Illawarra Hot Pot Re-visited to drive a robust, elegant 5” GWR 0-4-2
Entrance to the Illawarra Hot Pot is by means of a donation of three large tins of soup per person. There is a continuous serving of soup with bread rolls etc for most of the event. Breakfast is provided each morning for a small charge, lunch can be the continuous cups of soup and access to a dinner bus can take you to a place for a very reasonably priced dinner. I can’t do justice to the organisation or to the organisers – an event well worth attending.
I have just finished driving the 5” GWR 0-4-2 at the Illawarra Hot Pot 2018 and can look back at my second visit to this railway track with satisfaction. Running on the 5” Gauge ground level track was not without its drama.I was still learning to drive a substantial distance on welsh steam coal loaded into a fairly small grate and correcting damage to a copper water feed to the injector.
During 2017 and 2018 I continued to sharpen my driving skills on the small GWR 0-4-2 locomotive as well as getting use to the welsh steam coal as a replacement for the char which used to block the bar grate with clinker. I used the welsh steam coal rather than change the grate in the locomotive. The injector has continued to operate very effectively with the occasional clean. The injector was obtained from Ben Gabriel of E.J.Winters. I now use a stronger walled rubber hose for the water supply pipe to the injector to prevent the rubber pipe from collapsing as the injector draws the water from the riding car. Somehow, at the Hot Pot, the water copper water feed pipe had become kinked and restricted the flow of water from the riding car. Other problems such as the change in the position of the valve (tap) to the water tank on the riding car also had to be corrected. Once these problems had been solved during a process that I call ‘bush repairs’ the locomotive ran very well.
This little loco needs constant attention to maintain the fire and water level. However,these are not unpleasant tasks. Oil by displacement lasts approximately one hour. The driver and two passengers can be pulled quite easily on a dry track. I chose to drive on the ground level track as I like to run through points and I like the realism of it all.
Bowande install a steam take off valve for the injector during production however, I have recommended to Bowande that three clack valves be fitted to the next batch of the locomotives. There are currently two clack valves on the first batch: one for the hand pump and one for axle pump.A friend installed an injector by piggy-backing it onto one of the two clack valves and the injector works very well. The injector is excellent and it is only the ancillary gear such as rubber pipe and other fittings that let me down. An injector is the way to go if you plan to run over large distances on a model railway.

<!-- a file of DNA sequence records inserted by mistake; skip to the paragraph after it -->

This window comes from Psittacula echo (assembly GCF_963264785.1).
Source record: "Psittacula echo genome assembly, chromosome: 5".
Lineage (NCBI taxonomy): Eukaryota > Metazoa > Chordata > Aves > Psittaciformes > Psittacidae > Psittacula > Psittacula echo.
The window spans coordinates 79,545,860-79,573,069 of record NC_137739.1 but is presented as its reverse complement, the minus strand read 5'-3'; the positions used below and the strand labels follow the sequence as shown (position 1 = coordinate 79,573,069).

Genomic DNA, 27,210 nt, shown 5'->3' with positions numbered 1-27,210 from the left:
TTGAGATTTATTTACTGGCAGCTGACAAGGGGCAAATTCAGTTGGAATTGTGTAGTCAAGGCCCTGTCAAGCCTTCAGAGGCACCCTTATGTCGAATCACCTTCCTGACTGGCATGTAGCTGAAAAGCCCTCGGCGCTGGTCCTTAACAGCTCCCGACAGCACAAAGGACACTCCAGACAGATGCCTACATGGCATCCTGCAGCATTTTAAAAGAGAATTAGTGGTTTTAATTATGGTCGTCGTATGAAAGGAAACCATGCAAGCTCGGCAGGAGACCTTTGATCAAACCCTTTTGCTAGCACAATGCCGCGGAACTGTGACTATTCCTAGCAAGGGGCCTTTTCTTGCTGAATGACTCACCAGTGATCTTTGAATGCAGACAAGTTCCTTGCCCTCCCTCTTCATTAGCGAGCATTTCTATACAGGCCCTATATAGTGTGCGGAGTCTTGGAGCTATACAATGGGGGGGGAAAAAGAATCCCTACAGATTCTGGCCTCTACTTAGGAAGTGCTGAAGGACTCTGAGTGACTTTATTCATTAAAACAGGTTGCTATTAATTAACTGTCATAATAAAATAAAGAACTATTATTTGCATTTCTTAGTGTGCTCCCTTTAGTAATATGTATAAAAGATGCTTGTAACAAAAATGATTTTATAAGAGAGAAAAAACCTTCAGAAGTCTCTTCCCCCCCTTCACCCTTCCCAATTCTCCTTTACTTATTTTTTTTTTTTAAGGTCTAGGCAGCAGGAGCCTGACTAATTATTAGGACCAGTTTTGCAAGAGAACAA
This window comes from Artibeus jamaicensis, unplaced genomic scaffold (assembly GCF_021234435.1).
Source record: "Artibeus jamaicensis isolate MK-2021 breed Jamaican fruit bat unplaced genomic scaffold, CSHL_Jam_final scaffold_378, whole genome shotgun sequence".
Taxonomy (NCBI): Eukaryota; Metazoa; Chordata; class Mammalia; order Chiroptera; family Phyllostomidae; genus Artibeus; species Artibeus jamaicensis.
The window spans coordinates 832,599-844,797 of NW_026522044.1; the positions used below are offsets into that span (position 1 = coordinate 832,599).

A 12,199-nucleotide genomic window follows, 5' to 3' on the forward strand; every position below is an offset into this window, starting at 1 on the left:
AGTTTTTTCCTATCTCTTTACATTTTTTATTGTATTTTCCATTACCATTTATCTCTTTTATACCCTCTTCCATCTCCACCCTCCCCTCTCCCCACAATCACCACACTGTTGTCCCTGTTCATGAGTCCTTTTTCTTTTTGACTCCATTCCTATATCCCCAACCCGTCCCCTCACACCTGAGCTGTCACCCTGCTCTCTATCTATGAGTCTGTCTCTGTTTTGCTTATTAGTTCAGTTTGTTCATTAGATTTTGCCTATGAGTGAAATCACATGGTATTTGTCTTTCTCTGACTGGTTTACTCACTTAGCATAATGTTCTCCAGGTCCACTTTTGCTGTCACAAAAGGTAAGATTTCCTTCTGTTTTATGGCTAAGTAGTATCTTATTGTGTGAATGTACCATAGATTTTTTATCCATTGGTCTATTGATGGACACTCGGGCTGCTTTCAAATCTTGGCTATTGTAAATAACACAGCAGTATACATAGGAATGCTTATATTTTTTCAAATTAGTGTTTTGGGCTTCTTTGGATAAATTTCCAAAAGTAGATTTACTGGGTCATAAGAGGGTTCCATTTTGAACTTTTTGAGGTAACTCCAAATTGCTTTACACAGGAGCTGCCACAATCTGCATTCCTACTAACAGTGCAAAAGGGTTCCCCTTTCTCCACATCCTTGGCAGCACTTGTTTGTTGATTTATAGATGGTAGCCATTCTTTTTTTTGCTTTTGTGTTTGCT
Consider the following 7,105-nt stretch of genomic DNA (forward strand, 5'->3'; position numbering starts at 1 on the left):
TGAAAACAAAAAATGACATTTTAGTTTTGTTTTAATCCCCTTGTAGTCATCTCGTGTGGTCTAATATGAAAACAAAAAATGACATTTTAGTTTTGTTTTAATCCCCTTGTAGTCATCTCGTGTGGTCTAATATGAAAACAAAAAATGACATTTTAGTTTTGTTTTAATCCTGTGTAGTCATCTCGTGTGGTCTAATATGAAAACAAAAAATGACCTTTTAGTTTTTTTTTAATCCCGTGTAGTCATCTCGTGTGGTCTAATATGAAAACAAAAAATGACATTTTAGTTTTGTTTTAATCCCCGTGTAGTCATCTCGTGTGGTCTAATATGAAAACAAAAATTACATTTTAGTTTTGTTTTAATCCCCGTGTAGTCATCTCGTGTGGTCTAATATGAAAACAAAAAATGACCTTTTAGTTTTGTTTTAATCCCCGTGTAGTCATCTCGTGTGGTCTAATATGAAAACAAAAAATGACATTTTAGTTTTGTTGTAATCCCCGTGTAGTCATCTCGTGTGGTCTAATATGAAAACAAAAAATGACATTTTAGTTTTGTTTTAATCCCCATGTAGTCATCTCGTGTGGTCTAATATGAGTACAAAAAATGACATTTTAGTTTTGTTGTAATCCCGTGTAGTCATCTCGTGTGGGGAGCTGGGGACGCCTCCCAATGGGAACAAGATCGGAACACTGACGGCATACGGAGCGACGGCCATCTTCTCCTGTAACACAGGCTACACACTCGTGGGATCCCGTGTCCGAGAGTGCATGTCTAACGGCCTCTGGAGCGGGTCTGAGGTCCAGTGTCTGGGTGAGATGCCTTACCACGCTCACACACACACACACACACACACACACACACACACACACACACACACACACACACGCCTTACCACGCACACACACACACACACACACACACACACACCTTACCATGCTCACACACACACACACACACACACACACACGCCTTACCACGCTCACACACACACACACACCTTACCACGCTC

This model represents excellent value for money.It is an excellent loco for the experienced driver who wants to try something different and certainly an excellent locomotive for the beginner.
I am looking forward to test driving the Gauge 5( 5”Gauge)BR 4MT coal fired locomotive when it becomes available.
Britannia ‘Iron Duke”
An elegant, well detailed model, providing powerful and reliable performance.
As well as running on the 5” ground level track at the Hot Pot I also enjoyed the 45mm track. Both the Britannia and the C38 were displayed on the sidings and people noticed the difference in size between the Britannia and C38 owing to the difference in the respective loading gauges in Australia and the U.K.
Radio control has not yet been fitted to the Britannia. One feature that I have noticed is that there is very little water being ejected from the chimney. It has excellent detail and reflects Bowande’s standard of excellence in model building. The ceramic burner behaves immaculately and provides a steady source of steam to the cylinders. The improved safety valves provide quick release of steam pressure and quickly re-seat thus minimising the amount of steam used in the process. A ’ lift off’ section of the cabin roof as well as a high level of precise detailing make this a very handsome model. The locomotive ‘talks’ to the operator as it negotiates the track with a good load of passenger or freight stock
C38s Unstreamlined and Streamlined.
It was a great feeling to demonstrate the C38 in its state of origin. We have taken a great deal of pride in the production of this model and it has been well received by modelers.
The first batch of these locomotives was introduced nearly two years ago and both models have performed excellently at club and private layouts. These locos never to fail to impress the spectator. They are very smooth, powerful runners under different types of conditions. I took the opportunity to run the C38 on the 45mm track at the Hot Pot and people commented upon how smoothly the loco performed. Observers also noticed the quick release safety valves at work on the model. The C38s are painted in the traditional NSWGR ‘special’green and represent the type just after they came out of the grey livery in the late forties and early fifties.These are authentic models. The models come already radio controlled and represent excellent value for money at $4999 each.